1. Practice a personal liturgy
Past Christians (Catholic and Protestant) regularly said prayers and read scripture daily. These were often written and memorized. I use the world liturgy to imply something regular or repeated. Mornings and bedtime are the perfect times. Far from being “vain and repetitious,” I found using the Book of Common Prayer a great tool to keep me disciplined. You may prefer Oswald Chambers, Ruth Bell Graham, or a good study Bible and a prayer journal, but begin your day and end your day with something that works for you.
2. Share your faith in the home
Dinner is another perfect time of the day to practice your Christian faith. You can share your faith with your family or other housemates or friends. We always say a dinner prayer and we often sing a hymn, share about our day, and pray for one another. We’ve also found “story-telling” fun. We read or paraphrase stories from Scripture and discuss them together. There are many tools available, but the best tools are those you create yourself.
3. Volunteer and give… and somewhere that is not Christian or church-related.
Serving others should kind of go without saying, unfortunately Christians are often quick to meet a need in the church, but slow to participate in other local opportunities. The list is long… libraries, helping with the handicap, school mentoring, or getting involved in the immigrant communities around you. Consider not only give financially to your church (if you do); many organizations are not-for-profit and depend on your generosity.
4. Have an intentional weekly conversation with someone
A few years back, I started a weekly night-out with a non-Christian friend. We went to restaurants or had coffee or tea together in our homes. Over the course of five years he became a believer himself, but he first became a dear friend. I may have learned more about my faith from him than anyone else in my spiritual journey.
5. Take a spiritual retreat
Find a quite place away from your regular scenery and enjoy some time alone. Spend at least 4-6 hours. You can walk, read, pray, and think. I guarantee you will not regret it… especially if you learn to do it periodically.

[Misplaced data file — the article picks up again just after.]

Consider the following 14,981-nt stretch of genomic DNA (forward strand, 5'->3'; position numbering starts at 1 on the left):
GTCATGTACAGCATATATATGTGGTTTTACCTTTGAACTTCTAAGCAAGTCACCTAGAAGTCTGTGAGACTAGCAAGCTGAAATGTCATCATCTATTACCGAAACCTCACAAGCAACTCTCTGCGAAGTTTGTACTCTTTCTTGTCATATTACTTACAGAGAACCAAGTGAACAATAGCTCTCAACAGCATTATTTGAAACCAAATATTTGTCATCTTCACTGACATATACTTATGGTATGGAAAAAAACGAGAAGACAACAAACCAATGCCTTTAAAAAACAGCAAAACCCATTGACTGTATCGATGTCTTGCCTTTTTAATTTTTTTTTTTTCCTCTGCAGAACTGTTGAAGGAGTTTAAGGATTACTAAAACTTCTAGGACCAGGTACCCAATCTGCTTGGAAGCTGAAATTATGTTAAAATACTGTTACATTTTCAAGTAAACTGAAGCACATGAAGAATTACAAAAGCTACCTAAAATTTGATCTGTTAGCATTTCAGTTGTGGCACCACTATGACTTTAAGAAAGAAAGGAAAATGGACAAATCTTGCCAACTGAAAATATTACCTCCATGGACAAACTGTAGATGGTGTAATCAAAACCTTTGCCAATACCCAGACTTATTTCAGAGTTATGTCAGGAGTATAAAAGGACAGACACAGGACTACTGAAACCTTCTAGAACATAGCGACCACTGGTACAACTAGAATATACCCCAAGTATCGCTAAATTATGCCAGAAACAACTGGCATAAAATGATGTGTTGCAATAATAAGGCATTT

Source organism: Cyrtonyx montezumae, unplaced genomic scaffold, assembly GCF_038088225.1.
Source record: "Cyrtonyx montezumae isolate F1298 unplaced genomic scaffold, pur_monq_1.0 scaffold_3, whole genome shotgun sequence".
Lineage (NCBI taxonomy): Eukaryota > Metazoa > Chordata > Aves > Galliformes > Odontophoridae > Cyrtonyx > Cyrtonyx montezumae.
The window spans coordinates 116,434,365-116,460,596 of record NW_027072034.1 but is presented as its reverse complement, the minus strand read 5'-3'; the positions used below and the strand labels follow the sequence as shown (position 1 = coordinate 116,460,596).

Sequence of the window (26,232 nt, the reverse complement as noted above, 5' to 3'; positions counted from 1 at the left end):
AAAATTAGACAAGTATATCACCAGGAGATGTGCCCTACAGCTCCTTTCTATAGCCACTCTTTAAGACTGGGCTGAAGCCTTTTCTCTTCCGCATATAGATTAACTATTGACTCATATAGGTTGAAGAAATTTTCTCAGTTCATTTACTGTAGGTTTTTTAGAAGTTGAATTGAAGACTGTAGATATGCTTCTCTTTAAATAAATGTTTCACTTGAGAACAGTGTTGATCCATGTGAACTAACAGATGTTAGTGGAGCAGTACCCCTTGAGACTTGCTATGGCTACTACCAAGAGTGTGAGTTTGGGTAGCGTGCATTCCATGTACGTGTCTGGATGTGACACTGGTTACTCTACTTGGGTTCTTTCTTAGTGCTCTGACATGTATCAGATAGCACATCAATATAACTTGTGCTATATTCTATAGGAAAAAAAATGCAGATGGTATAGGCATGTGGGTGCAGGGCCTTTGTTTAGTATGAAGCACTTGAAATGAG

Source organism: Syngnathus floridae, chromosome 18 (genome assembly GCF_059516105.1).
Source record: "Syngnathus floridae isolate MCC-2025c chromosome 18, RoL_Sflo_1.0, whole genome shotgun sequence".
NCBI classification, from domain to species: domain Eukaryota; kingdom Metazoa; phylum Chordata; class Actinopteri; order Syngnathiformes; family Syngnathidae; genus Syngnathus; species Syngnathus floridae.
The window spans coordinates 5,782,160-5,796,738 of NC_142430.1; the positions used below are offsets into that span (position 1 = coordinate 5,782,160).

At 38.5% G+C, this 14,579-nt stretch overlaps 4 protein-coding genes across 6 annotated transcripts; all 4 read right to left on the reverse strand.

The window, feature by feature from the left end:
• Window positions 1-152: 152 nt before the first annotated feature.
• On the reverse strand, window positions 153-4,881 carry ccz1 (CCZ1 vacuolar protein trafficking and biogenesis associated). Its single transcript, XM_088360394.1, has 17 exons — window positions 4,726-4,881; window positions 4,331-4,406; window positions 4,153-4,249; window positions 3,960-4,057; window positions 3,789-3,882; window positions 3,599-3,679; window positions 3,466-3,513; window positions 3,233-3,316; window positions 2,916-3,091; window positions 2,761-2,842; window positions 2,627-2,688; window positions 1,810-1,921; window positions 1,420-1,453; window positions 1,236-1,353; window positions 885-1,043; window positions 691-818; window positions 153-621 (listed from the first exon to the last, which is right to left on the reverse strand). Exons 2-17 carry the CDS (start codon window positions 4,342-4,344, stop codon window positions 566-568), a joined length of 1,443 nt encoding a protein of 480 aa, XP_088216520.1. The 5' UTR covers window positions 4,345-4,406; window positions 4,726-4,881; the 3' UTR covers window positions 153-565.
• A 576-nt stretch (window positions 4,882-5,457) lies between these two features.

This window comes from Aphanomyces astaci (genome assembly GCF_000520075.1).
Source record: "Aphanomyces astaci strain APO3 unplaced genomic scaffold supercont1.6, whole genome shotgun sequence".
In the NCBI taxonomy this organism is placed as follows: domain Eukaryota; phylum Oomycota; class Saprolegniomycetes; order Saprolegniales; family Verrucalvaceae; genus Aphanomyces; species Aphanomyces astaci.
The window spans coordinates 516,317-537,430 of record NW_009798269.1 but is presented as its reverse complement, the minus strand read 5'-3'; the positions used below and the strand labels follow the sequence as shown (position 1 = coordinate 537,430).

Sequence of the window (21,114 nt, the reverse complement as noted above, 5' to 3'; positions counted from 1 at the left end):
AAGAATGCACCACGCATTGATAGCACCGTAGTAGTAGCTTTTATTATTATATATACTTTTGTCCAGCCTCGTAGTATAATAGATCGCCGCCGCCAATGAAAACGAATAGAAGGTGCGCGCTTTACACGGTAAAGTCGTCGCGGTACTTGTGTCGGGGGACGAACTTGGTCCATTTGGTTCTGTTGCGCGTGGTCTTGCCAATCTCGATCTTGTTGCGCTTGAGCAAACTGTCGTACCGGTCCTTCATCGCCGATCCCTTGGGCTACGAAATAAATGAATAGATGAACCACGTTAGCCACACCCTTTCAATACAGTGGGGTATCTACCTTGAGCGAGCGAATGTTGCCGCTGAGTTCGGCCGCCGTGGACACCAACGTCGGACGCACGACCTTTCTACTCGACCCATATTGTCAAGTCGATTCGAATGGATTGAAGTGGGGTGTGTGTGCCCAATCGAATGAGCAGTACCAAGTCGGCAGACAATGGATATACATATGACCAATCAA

6. Learn about a church tradition other than your own.
The Christian family and our common confession in Christ is very large. Born and raised Baptist, I’m fond of saying, “I’m Baptist, but I’m not just Baptist.” I’ve worked alongside Pentecostals, studied in a Brethren seminary, and volunteered in local Lutheran and Anglican churches. I wouldn’t trade these experiences for anything and I have a much healthier and holistic faith because of it.
7. Read a challenging Christian book
Some of you like to read, but frankly we set the bar way too low. Again, read outside your own tradition or pet subject. Maybe it is time to set down that Max Lucado or Stormie Omartian book and find something more challenging. Ask around, do some research, find out who C.S. Lewis, Francis Schaeffer, and Deitrich Bonheoffer were. Better yet, delve further into church history and read something by Brother Lawrence (The Practice of the Presence of God), St. John of the Cross (Dark Night of the Soul), or Thomas à Kempis (The Imitation of Christ). If you are like me you might prefer a light textbook or something published by Intervarsity Press, something that teaches about these authors and themes but in a more readable and sometimes illustrated format.
This probably sounds like CrossFit for your soul! And yes, I’m an ordained minister writing this now. On the other hand, think of the price other Christians have paid for their faith and still pay today all around the world. Could you could focus on one of these suggestions for one month at a time?
Sure, you should go to church, but what would the church look like if when we did go to church, it were filled with folks practicing these disciplines faithfully?